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The 2005 Canadian Hypertension Education Program recommendations for the management of hypertension: part 1- blood pressure measurement, diagnosis and assessment of risk.

https://arctichealth.org/en/permalink/ahliterature173955
Source
Can J Cardiol. 2005 Jun;21(8):645-56
Publication Type
Article
Date
Jun-2005
Author
Brenda R Hemmelgarn
Finlay A McAllister
Martin G Myers
Donald W McKay
Peter Bolli
Carl Abbott
Ernesto L Schiffrin
Steven Grover
George Honos
Marcel Lebel
Karen Mann
Thomas Wilson
Brian Penner
Guy Tremblay
Sheldon W Tobe
Ross D Feldman
Author Affiliation
Division of Nephrology, University of Calgary, Calgary, Canada.
Source
Can J Cardiol. 2005 Jun;21(8):645-56
Date
Jun-2005
Language
English
Publication Type
Article
Keywords
Blood Pressure Monitoring, Ambulatory
Canada
Decision Trees
Evidence-Based Medicine
Humans
Hypertension - diagnosis - prevention & control
Patient Education as Topic
Risk assessment
Abstract
To provide updated, evidence-based recommendations for the diagnosis and assessment of adults with high blood pressure (BP).
For persons in whom a high BP value is recorded, the assignment of a diagnosis of hypertension is dependent on the appropriate measurement of BP, the level of the BP elevation and the duration of follow-up. In addition, the presence of cardiovascular risk factors and target organ damage should be assessed to determine the urgency, intensity and type of treatment. For persons diagnosed as having hypertension, estimating overall risk of adverse cardiovascular outcomes requires an assessment of other vascular risk factors and hypertensive target organ damage.
MEDLINE searches were conducted from November 2003 to October 2004 to update the 2004 recommendations. Reference lists were scanned, experts were polled, and the personal files of the authors and subgroup members were used to identify other studies. Identified articles were reviewed and appraised using prespecified levels of evidence by content and methodological experts. As per previous years, only studies that had been published in the peer-reviewed literature were included; evidence from abstracts, conference presentations and unpublished personal communications was not included.
This document contains recommendations for BP measurement, diagnosis of hypertension and assessment of cardiovascular risk for adults with high BP. These include the accurate measurement of BP, criteria for diagnosis of hypertension, and recommendations for follow-up, assessment of overall cardiovascular risk, routine and optional laboratory testing, assessment for renovascular and endocrine causes, home and ambulatory BP monitoring, and the role of echocardiography for those with hypertension. Key features of the 2005 recommendations include an expedited diagnostic algorithm for hypertension and an endorsement of the use of home/self and ambulatory BP assessment as validated techniques in establishing the diagnosis of hypertension.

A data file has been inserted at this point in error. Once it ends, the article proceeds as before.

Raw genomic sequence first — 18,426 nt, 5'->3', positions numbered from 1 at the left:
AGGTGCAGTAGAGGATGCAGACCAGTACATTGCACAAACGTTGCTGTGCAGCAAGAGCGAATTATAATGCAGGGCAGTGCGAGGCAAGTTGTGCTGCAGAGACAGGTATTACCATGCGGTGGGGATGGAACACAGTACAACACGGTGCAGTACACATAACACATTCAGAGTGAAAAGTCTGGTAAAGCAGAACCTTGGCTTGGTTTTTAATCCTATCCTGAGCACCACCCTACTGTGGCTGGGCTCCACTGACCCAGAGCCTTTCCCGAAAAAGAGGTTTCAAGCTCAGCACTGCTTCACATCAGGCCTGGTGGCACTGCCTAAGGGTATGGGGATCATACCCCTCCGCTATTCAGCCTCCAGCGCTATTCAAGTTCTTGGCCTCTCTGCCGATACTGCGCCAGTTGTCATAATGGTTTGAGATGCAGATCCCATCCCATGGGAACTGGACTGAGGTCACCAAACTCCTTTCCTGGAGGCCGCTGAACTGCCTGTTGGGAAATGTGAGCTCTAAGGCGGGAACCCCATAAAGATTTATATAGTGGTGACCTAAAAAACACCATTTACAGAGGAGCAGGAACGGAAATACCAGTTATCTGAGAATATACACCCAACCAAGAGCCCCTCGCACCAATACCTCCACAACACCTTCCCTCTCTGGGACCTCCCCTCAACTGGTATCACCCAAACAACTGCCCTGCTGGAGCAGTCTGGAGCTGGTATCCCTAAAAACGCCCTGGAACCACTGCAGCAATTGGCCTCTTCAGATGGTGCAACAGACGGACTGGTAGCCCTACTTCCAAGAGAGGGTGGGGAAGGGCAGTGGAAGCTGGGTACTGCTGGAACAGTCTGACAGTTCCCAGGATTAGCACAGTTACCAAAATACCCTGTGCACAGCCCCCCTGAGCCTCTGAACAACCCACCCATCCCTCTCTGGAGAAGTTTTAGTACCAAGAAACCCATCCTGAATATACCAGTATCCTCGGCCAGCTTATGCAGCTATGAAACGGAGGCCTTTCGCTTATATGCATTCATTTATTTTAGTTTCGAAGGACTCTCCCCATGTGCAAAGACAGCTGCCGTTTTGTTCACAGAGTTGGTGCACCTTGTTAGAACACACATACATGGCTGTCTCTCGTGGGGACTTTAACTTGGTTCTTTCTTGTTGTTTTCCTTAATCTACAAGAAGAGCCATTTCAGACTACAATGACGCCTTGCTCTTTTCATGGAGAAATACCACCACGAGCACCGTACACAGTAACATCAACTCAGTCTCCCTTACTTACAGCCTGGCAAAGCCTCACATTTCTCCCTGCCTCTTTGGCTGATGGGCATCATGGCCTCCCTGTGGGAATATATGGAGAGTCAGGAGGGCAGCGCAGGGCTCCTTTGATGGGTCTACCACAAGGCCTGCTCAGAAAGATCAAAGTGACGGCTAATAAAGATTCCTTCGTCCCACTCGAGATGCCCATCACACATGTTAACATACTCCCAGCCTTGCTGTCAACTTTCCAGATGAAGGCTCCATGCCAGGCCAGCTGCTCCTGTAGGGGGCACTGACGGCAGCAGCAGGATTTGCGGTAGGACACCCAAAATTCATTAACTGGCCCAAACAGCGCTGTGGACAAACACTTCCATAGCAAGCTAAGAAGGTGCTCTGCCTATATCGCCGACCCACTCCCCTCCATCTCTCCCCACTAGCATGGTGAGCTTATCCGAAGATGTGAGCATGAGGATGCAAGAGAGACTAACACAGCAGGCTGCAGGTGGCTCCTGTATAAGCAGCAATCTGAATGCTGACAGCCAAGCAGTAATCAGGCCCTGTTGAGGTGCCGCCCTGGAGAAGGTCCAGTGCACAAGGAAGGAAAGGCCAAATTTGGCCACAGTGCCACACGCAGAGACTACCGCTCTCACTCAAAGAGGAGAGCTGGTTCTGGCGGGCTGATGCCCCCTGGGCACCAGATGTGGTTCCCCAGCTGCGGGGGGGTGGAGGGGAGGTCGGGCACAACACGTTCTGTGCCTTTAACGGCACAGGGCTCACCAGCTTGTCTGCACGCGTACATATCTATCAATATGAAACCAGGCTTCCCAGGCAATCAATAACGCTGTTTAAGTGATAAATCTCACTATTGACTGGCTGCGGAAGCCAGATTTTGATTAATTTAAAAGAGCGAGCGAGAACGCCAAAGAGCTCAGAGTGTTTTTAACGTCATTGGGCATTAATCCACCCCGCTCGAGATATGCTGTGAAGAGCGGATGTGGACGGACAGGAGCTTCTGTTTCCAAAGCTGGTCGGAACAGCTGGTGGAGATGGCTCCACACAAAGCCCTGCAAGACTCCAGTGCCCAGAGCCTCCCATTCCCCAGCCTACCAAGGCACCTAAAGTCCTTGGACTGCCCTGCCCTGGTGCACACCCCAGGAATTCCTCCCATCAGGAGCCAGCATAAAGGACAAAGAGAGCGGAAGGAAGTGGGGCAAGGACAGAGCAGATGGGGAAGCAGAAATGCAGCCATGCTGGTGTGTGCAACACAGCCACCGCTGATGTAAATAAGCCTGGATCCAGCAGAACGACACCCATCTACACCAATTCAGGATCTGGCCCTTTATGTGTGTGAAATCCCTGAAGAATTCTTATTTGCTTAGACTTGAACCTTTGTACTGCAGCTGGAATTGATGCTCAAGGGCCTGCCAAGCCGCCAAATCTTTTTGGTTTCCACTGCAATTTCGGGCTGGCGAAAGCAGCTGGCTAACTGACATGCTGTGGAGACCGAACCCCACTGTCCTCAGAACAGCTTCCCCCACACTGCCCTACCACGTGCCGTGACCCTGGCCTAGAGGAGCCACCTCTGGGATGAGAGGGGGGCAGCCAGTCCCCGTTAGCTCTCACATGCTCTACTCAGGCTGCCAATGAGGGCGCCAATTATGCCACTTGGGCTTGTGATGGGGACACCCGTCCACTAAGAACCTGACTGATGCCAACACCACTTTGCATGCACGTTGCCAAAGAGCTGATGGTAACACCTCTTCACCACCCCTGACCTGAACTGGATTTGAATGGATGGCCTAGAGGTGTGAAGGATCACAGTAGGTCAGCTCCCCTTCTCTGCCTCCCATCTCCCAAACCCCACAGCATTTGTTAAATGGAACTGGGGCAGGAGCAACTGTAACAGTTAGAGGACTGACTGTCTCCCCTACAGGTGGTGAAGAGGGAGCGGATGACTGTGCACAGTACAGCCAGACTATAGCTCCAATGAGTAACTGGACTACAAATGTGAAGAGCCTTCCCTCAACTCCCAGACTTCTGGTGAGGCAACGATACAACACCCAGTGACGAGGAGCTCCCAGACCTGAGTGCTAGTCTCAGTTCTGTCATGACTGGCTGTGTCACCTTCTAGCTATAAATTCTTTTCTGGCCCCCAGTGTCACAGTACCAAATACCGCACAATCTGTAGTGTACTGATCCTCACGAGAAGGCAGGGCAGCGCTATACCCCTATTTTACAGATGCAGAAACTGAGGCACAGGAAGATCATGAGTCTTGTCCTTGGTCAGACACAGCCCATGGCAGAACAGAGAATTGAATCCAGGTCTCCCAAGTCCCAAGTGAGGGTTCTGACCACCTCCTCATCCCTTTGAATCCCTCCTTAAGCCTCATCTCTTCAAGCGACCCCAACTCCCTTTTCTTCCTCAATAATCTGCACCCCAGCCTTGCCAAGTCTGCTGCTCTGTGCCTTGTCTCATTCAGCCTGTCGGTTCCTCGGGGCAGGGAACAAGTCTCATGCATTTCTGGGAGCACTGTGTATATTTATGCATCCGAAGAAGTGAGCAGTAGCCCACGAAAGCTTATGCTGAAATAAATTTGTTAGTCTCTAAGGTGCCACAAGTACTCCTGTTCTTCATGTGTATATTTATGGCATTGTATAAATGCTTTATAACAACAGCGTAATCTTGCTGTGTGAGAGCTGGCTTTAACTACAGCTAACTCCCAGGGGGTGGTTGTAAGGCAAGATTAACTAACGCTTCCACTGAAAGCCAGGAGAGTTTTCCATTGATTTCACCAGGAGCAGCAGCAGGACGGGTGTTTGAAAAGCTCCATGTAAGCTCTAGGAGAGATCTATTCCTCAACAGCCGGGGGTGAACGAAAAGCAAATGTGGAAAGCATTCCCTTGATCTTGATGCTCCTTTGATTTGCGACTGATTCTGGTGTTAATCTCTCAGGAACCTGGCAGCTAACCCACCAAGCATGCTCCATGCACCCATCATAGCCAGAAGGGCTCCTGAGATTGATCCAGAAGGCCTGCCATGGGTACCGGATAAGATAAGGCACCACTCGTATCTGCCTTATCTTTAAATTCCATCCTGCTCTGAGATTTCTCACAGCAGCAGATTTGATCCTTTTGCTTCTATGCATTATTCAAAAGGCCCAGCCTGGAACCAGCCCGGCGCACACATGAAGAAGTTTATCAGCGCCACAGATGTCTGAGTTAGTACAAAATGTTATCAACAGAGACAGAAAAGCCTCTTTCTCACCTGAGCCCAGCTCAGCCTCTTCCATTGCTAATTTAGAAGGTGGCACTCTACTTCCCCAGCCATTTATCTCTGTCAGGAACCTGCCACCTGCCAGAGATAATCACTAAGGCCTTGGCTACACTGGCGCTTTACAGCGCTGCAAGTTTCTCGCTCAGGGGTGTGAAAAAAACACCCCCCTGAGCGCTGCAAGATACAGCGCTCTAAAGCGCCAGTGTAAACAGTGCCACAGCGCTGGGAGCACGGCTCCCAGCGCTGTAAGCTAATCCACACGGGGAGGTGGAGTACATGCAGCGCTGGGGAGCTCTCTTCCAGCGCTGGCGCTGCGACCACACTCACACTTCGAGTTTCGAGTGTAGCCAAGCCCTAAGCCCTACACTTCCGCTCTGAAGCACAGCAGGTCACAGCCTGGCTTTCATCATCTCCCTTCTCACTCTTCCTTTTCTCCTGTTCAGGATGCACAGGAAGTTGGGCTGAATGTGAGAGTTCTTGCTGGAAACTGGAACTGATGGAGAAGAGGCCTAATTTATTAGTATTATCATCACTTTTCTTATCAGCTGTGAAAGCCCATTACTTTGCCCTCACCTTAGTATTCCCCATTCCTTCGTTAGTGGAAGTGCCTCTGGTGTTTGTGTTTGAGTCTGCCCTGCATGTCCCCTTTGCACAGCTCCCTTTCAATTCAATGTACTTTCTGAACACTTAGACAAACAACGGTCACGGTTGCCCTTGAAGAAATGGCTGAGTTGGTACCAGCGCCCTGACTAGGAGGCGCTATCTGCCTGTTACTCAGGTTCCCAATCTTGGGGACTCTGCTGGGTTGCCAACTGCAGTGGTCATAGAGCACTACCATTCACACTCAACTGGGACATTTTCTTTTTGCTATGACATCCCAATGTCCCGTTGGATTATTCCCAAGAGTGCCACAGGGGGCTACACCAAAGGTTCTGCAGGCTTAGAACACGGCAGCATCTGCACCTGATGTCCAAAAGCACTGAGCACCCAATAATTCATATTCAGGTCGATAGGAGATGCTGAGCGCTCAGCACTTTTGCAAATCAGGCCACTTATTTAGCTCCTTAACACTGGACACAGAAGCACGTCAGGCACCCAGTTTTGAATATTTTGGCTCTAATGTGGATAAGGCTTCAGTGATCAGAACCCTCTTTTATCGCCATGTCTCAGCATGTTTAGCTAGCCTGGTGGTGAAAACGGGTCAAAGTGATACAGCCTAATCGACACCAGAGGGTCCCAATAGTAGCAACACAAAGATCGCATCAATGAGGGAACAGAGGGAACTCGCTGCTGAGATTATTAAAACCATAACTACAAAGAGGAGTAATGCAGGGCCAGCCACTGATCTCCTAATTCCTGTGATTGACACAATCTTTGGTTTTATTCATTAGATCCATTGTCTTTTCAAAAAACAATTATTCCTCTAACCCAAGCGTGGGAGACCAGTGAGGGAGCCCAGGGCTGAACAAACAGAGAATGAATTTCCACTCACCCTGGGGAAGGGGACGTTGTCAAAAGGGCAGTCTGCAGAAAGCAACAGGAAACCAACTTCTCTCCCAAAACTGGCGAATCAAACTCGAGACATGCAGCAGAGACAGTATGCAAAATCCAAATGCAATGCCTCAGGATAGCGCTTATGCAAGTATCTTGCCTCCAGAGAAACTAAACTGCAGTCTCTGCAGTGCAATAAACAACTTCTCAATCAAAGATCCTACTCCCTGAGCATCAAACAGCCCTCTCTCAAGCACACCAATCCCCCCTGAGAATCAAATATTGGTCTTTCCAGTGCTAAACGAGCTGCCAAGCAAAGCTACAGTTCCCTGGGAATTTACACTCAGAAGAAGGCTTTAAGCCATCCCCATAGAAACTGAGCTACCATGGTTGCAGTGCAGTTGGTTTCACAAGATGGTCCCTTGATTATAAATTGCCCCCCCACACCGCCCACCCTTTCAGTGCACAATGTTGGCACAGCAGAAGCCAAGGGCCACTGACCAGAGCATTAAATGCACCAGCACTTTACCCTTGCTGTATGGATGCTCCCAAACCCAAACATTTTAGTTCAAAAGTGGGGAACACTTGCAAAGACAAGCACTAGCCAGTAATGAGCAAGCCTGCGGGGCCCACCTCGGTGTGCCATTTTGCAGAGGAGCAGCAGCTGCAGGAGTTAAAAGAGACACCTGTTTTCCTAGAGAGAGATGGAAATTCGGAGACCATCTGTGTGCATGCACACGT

All recommendations were graded according to the strength of the evidence and voted on by the 43 members of the Canadian Hypertension Education Program Evidence-Based Recommendations Task Force. All recommendations reported in the present paper received at least 95% consensus. These guidelines will continue to be updated annually.
PubMed ID
16003448 View in PubMed
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Abnormal Papanicolaou smears and colposcopic follow-up among American Indian and Alaska Native women in the Pacific northwest.

https://arctichealth.org/en/permalink/ahliterature4082
Source
J Am Board Fam Pract. 1995 May-Jun;8(3):183-8
Publication Type
Article
Author
T J Gilbert
J R Sugarman
N. Cobb
Author Affiliation
Fred Hutchinson Cancer Research Center, Division of Public Health Services, Seattle, WA, USA.
Source
J Am Board Fam Pract. 1995 May-Jun;8(3):183-8
Language
English
Publication Type
Article
Keywords
Alaska
Cervical Intraepithelial Neoplasia - ethnology - pathology
Colposcopy
Decision Trees
Female
Follow-Up Studies
Humans
Indians, North American
Northwestern United States
Prevalence
Research Support, U.S. Gov't, P.H.S.
Retrospective Studies
Uterine Cervical Neoplasms - ethnology - pathology
Vaginal Smears
Abstract
BACKGROUND: Mortality that is due to cervical cancer among American Indian and Alaska Native women in the Pacific Northwest exceeds that among women of other races. Nevertheless, little information is available regarding the prevalence and follow-up of abnormal Papanicolaou smears among American Indian and Alaska Native women in the region. METHODS: We conducted a retrospective review of medical records of American Indian and Alaska Native women seen at 12 Indian Health Service and tribally operated clinics in Washington, Oregon, and Idaho who had an abnormal Papanicolaou smear in 1992. RESULTS: Of 4547 Papanicolaou smear results reviewed, 280 (6.2 percent) had an abnormal result (dysplasia or carcinoma in situ). Of the recommended colposcopies, 167 of 224 (75 percent) were completed. Women with high-grade squamous intraepithelial lesions were more likely to obtain recommended colposcopy than were women with low-grade squamous intraepithelial lesions. Women treated at clinics that referred patients to outside providers for colposcopy were more likely to have colposcopy than were those who were offered the procedure on site. CONCLUSIONS: The proportion of Pacific Northwest American Indian and Alaska Native women in Indian Health Service and tribal clinics with abnormal Papanicolaou smears and the proportion who receive colposcopy are similar to those in other populations. The higher rate of cervical cancer mortality among American Indian and Alaska Native women could be due to failure to screen high-risk women. Cytologic screening rates, methods to improve adherence to colposcopy recommendations, and the contribution of other factors to the cause of cervical cancer mortality need to be characterized in this population.